Discussion in 'Classic Menswear' started by alchimiste, Apr 30, 2005.
Actually, they do. What IS different is the finish Berluti requires...which is nothing more than alcohol and 1 hour under the brushes to build the sheen. Of, course, this is why many of the models turn 'milky' after a few creases - I've heard the shoes look alot better on the shelf, than in the closet, so to speak. If you search the archives, you will see many threads about the flexability of the Italians in how they produce shoes. It is a very different mentality than the US/UK production line process. It is not just changing the heel seats in the shoes and putting them in different boxes. Anyone, you included, can go to Italy and, if you have enough money, can detail your own shoes/designs/lasts, etc. I have been doing it for years, and I am just small potatoes. I am working on a concept now where a customer can come to my shop and, first, have his foot measured in either 3D or in the traditional 'bespoke' process for a custom last, have the last profile processed into a CAD/CAM program and then we can use that program to design a pattern individually. The dimensions of the last are sent directly to the last maker outside of Milan and run into a CNC lathe to produce the last which is then forwarded to the factory in Vigevano where the shoes are made. The computer manages this entire process so that the customer/last maker/shoe design/factory relationship is seamless. At this time, it appears that all this is possible for a retail price of around $500...at least at this early stage of development. So, as you can see, it is very easy for a 'brand' to come up with different designs and have them produced in a modern factory so as to appear as unique production. Finally, every Italian manufacturer I work with also produces for more than one of the marketed 'brands'...one that I carry produces for Gucci, Prada, Valentino, Bruno Magli, and many I have never heard of. My most popular line is a factory that was offered the Berluti contract and passed as Berluti was only offering 15 euro per pair for the finish, and that was not worth it to him...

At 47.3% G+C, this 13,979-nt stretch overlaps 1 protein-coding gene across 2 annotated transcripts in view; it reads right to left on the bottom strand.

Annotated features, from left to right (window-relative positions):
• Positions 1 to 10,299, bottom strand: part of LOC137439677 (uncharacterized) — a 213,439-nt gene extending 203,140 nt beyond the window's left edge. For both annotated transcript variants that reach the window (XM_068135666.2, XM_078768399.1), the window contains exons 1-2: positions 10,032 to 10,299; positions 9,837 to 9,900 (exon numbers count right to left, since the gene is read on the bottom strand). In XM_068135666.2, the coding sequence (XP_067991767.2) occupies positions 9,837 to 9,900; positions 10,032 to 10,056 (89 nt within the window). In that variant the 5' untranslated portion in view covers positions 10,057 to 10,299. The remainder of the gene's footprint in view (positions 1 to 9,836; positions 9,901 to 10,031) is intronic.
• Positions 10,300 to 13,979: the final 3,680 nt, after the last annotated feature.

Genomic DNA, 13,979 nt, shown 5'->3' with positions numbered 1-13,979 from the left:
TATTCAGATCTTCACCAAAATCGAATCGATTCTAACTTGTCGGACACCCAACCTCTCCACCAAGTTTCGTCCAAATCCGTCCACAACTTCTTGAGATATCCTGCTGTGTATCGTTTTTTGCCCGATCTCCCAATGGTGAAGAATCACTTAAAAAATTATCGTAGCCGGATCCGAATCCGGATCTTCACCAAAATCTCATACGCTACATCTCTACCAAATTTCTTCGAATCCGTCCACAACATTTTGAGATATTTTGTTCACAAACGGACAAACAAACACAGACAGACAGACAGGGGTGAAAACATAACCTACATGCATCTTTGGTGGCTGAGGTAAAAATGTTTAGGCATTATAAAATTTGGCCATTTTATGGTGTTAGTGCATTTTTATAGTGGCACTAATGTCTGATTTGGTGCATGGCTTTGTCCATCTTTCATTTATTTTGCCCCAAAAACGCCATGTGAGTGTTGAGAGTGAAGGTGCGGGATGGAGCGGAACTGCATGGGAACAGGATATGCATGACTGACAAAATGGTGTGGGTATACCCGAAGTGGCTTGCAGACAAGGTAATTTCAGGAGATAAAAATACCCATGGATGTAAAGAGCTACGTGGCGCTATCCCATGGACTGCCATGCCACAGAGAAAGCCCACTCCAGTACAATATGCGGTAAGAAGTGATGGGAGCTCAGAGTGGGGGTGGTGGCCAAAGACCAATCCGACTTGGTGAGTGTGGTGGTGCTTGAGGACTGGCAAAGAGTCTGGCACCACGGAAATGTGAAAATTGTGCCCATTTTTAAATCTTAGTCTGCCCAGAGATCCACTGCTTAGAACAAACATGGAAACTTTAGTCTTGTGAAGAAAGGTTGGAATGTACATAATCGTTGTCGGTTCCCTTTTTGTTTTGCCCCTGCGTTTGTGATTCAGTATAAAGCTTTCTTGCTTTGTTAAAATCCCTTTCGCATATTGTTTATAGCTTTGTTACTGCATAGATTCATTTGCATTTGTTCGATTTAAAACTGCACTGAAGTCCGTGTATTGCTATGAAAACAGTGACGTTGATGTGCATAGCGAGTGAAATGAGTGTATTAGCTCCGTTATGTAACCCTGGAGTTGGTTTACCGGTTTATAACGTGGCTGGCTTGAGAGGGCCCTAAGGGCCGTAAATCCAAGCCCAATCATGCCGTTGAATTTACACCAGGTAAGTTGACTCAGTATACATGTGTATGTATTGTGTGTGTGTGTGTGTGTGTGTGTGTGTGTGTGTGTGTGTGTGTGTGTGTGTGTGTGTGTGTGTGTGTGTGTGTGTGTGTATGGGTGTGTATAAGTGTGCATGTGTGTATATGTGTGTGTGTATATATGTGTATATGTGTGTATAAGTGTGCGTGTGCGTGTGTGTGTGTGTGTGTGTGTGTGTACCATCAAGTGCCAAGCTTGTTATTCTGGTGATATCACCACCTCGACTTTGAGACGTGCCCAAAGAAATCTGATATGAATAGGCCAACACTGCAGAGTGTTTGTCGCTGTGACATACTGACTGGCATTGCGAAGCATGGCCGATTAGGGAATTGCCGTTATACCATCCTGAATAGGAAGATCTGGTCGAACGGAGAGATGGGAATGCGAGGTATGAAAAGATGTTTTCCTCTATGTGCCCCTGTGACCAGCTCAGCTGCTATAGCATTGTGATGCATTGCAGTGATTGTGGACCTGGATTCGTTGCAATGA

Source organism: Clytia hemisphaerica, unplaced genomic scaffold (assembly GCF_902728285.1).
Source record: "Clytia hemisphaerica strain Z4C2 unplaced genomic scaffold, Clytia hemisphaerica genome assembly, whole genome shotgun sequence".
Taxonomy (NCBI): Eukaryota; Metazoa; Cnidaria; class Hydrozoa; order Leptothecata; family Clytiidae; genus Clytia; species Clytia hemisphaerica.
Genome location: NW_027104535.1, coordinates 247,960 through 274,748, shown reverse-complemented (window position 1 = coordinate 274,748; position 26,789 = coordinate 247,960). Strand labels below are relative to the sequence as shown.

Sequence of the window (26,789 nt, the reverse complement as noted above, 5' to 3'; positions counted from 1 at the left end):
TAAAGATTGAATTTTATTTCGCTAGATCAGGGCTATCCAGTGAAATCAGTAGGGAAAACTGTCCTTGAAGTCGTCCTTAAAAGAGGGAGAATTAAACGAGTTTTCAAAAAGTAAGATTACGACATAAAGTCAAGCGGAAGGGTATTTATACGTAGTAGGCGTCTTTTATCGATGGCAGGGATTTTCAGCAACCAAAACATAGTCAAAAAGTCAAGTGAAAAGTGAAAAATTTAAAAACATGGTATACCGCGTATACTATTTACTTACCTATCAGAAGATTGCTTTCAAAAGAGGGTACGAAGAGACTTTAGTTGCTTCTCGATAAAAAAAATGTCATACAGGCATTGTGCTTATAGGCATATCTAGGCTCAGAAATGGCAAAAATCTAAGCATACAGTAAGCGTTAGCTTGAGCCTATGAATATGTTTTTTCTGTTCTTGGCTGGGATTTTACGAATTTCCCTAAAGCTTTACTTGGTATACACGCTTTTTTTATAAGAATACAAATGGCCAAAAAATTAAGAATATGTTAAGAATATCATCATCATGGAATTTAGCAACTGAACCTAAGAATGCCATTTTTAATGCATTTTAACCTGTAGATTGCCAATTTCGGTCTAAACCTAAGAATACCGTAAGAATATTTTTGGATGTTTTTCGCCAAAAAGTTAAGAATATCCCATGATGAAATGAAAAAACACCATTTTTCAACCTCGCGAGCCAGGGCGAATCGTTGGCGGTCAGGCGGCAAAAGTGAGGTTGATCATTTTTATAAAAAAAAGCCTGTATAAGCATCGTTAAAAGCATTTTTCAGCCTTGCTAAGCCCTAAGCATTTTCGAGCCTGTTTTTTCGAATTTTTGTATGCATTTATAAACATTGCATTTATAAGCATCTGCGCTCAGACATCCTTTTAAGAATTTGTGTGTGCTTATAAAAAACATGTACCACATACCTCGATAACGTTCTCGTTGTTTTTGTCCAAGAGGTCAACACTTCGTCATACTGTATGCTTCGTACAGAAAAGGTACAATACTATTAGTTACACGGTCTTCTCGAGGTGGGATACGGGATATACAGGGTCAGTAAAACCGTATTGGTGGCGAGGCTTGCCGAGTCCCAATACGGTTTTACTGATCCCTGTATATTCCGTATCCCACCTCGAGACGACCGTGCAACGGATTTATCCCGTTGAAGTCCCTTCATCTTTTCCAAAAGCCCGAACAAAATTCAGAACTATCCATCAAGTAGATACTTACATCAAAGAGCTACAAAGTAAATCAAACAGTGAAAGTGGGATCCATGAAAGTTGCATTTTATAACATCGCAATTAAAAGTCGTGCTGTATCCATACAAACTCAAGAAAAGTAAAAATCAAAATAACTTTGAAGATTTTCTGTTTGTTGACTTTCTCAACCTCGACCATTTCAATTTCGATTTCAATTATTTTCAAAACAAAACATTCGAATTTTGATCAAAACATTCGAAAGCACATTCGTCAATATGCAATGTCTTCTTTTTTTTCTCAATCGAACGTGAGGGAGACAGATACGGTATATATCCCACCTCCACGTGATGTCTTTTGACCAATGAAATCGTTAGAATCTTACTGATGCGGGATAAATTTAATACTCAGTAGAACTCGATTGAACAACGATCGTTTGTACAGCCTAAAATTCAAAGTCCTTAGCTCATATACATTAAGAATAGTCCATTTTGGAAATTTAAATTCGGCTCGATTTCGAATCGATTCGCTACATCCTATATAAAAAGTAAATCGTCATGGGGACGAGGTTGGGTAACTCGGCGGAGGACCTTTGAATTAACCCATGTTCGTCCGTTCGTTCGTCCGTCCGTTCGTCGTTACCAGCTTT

Weston uses a Goodyear welt. They have a cut open shoe in the Boston store to show the design. I could be wrong, but I believe the feather is hand-carved, as opposed to glued.
Nice one. Thanks for that post. I will certainly try out their shoes in Paris.
(A Harris @ May 05 2005,05:53) I must say that there is not much there I would wear, and there were a whole lot of hideously UGLY shoes. Anybody with me on this??
Yes. Olga did have some inspirations with the scarified lines and the tattooed shoes, but much of what's being sold there is gross. Particularly violent offenders include: - the Allodi line with the big "B" shield over the laces - the writing line featuring the text of a royal decree -- about what? the price of wheat? sanitary standards for vespasiennes? - the entire Dandy Sauvage line - the patched shoes That being said, I do feel Berlutis look more refined in shape and design than many Stefanobis. And having seen Stefanobis for 400-500 euros in Paris, it's unpleasant to see Stefanobis sold for $1000. The finishing process on Berlutis is very cool, particularly in the shops where you can specify any color and any antiquing you want. However, to judge by their website they're offering a sadly limited palette as they expand. I own and love my Tibetas, durable wholecuts. I don't think I'd shop at Berluti again knowing what I know now, however. RJman